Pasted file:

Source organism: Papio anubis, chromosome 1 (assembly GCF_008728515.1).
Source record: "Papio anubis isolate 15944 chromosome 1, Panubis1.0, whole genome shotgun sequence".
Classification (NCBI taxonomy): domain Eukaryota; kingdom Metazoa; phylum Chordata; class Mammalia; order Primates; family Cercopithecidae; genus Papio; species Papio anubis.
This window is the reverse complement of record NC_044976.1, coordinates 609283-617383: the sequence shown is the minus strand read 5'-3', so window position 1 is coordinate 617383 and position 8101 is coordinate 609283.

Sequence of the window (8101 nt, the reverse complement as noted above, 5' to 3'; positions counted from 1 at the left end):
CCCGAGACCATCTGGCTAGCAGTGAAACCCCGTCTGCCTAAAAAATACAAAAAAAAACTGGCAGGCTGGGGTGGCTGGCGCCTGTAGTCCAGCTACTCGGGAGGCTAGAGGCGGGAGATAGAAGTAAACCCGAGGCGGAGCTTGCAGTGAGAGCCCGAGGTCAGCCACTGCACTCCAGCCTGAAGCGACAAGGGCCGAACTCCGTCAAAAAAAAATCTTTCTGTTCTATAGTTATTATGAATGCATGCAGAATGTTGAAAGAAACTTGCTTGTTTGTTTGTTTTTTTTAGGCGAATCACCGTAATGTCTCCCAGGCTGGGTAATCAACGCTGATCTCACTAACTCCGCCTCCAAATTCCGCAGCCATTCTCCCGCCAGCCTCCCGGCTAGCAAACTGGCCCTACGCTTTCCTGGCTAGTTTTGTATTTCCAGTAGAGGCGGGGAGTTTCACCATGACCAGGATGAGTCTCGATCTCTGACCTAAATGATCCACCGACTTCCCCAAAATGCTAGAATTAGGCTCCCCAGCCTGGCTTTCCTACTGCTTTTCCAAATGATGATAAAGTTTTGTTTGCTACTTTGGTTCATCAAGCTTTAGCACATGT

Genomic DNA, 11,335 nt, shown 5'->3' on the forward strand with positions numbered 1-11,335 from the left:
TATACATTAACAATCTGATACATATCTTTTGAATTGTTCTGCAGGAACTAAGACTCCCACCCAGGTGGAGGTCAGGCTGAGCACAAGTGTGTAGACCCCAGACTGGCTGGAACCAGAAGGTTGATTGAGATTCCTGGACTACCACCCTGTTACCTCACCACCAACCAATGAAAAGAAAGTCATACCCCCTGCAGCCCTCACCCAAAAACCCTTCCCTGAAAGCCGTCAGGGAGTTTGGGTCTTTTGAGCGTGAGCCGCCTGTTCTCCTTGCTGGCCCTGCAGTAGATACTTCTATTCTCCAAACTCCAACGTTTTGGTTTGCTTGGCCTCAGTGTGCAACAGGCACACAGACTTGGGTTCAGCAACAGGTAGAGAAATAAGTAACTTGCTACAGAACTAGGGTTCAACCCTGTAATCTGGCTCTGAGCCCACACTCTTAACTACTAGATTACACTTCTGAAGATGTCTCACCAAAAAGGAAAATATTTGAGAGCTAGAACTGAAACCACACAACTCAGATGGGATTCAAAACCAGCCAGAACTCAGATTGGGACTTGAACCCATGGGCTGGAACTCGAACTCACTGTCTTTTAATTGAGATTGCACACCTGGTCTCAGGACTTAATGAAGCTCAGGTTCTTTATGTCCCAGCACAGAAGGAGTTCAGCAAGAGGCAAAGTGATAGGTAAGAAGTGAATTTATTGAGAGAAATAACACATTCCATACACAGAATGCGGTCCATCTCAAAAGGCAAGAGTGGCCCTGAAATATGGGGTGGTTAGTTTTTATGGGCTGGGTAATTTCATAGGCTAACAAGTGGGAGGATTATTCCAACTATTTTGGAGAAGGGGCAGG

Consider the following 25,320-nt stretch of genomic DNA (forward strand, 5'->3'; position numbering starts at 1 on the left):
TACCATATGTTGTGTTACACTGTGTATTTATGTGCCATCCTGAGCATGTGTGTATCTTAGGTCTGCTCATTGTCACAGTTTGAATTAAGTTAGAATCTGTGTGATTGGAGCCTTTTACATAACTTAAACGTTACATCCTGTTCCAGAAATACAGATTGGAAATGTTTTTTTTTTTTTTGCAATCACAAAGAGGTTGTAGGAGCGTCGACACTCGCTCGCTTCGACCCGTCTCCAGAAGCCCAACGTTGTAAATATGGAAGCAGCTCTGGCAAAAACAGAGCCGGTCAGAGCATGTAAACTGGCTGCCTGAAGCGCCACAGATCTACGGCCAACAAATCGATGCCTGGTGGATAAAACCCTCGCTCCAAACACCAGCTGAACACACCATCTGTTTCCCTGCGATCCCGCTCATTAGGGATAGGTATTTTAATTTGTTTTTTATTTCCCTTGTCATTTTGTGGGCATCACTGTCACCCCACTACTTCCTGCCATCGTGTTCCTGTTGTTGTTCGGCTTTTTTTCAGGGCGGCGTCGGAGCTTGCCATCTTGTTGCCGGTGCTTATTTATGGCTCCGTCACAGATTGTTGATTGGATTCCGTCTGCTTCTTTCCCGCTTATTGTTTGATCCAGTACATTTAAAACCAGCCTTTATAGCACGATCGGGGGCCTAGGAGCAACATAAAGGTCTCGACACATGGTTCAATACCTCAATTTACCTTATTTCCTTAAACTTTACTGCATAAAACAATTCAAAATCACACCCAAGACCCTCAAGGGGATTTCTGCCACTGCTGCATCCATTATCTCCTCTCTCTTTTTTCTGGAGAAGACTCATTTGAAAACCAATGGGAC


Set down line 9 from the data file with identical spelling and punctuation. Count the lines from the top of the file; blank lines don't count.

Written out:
Consider the following 25,320-nt stretch of genomic DNA (forward strand, 5'->3'; position numbering starts at 1 on the left):